A Distanced Thanksgiving
My family doesn’t really have the typical Thanksgiving tradition.
My family doesn’t really have the typical Thanksgiving tradition. We don’t do the stereotypical big family get-together. This isn’t to say that my family doesn’t have traditions. We have the meal, and my dad is from Michigan so we always watch the Lions game, and my mom will make a joking comment about how maybe this is the year they’ll win. Thanksgiving was important, but it wasn’t the big family holiday for me that it is for other people.
The ongoing pandemic will change some aspects of my Thanksgiving, but not in the same way or on the same scale as it is changing it for others. Spending Thanksgiving away from my family has been my reality throughout my time at PLU, making this my third distanced Thanksgiving. I’m not an expert, and I’m sure there’s plenty of other people giving their tips on how to have Thanksgiving during a pandemic, but here’s what I’ve learned over the last two years.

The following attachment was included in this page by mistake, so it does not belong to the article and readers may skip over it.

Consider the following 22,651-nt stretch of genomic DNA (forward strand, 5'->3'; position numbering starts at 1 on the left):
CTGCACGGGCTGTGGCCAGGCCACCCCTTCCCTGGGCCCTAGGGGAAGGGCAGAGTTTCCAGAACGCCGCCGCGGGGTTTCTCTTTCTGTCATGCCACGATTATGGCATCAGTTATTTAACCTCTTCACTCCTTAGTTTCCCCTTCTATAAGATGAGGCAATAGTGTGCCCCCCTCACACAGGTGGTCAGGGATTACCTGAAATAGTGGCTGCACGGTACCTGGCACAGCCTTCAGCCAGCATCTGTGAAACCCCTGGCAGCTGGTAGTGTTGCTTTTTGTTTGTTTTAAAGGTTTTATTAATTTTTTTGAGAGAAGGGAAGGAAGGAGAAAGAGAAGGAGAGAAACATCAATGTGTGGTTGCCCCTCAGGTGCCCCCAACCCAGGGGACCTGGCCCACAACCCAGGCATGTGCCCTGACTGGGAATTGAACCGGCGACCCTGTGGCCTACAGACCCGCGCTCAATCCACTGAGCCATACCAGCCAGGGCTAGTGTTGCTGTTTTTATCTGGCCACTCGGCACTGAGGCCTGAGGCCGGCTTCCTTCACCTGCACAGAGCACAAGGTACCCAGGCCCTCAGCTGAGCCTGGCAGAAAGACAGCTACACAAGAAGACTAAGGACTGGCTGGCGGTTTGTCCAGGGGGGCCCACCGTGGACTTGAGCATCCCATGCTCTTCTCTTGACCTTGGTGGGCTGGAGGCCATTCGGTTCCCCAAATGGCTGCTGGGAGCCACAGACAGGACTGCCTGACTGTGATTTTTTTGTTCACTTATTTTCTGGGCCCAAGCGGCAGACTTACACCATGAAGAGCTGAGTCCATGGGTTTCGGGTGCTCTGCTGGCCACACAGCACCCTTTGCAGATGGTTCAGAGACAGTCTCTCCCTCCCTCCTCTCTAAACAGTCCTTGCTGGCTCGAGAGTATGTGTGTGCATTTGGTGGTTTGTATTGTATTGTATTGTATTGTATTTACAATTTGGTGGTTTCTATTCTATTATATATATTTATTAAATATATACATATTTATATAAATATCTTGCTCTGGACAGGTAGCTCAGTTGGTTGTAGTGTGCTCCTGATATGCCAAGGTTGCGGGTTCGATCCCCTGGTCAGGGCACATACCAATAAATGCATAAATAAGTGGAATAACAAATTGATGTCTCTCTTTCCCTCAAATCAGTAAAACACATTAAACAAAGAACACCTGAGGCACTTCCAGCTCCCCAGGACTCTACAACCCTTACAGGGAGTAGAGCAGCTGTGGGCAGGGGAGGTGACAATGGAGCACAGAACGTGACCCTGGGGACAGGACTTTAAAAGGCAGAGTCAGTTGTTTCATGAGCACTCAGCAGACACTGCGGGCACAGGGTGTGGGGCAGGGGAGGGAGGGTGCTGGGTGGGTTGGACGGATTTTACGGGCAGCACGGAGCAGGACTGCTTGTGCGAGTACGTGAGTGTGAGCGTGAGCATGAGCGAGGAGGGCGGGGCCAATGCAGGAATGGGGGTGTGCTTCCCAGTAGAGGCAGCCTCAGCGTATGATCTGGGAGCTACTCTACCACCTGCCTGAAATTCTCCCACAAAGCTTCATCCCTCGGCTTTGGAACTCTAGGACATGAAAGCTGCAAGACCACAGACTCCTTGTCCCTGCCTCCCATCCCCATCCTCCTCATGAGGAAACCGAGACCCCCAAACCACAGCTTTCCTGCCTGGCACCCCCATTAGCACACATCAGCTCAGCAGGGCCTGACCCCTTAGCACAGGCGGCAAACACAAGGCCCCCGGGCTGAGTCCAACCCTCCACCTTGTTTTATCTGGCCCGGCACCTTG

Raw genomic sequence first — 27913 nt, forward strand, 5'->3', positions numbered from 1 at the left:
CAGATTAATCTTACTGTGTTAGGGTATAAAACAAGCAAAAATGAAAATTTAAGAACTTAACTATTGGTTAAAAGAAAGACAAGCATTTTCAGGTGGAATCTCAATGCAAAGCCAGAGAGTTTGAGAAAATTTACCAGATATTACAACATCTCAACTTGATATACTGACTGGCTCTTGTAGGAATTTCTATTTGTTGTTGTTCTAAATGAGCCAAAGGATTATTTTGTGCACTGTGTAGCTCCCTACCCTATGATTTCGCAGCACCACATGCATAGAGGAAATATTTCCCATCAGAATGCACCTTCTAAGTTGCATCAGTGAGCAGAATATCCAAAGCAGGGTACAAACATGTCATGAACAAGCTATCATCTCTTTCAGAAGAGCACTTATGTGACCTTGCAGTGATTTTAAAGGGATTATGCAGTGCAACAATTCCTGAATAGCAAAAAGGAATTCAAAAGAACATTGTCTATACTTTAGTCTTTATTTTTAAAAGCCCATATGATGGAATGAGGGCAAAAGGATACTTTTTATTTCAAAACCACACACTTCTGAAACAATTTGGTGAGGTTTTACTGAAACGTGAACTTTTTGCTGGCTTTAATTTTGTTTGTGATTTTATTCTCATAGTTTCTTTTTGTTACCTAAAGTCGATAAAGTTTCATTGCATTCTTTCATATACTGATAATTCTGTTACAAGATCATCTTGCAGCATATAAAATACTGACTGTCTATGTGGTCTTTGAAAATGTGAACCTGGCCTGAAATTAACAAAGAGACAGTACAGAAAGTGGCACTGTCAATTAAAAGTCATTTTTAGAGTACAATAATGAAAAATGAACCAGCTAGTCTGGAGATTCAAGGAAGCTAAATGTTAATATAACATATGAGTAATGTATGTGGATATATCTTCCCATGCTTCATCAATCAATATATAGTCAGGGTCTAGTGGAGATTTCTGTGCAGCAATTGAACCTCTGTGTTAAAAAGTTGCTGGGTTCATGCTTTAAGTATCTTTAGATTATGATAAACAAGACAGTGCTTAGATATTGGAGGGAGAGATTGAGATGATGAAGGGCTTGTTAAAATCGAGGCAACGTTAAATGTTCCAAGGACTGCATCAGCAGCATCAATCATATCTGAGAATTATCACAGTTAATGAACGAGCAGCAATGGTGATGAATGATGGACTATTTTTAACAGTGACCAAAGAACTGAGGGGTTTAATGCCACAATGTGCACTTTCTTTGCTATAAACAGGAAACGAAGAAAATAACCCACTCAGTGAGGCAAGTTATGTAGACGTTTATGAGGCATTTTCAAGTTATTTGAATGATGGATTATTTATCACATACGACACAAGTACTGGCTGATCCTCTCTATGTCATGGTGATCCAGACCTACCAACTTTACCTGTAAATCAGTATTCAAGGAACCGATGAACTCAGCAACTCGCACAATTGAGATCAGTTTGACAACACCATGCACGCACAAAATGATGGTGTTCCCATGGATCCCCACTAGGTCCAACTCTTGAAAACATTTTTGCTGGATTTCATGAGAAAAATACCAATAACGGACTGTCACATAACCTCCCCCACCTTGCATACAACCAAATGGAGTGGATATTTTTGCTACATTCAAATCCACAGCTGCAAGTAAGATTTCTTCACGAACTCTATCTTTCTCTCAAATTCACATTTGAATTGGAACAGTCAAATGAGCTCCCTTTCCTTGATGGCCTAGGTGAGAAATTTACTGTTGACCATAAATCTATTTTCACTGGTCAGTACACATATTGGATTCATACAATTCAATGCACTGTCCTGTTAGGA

Take a break. You deserve it, and I can almost guarantee you need it. Catch up on some sleep before dead week and finals, or watch that show you’ve been meaning to watch but haven’t had time for. Do something that’s just for you.
If you have a tradition that is important to you, try to uphold it. Thanksgiving is the one day of the year that I’ll check football scores. My phone now tries to show me game scores every time the Lions play because of it, but it’s worth it.
At the same time, don’t feel restricted by tradition. If Thursday comes and you realize you really don’t want to have turkey and pumpkin pie then don’t. You could be like Charlie Brown and have toast, popcorn, pretzels, and jellybeans if you wanted.
Connect with people who are important to you. I’ll usually call my parents either Thursday or Friday during break. It’s often one of the times when we switch things up and do a video call instead of just talking over the phone, which means I usually get to laugh at my mom trying to navigate video calling.
During this break remember that if you need to, you can grieve the Thanksgiving you thought you would have. It’s okay to feel sad or disappointed or angry because you aren’t having the Thanksgiving you were hoping for. Recognize those feelings, and let yourself feel them. Try to also celebrate how far you’ve come. It’s been a tough semester, and a tough year.
Geosciences & Gender, Sexuality, and Race Studies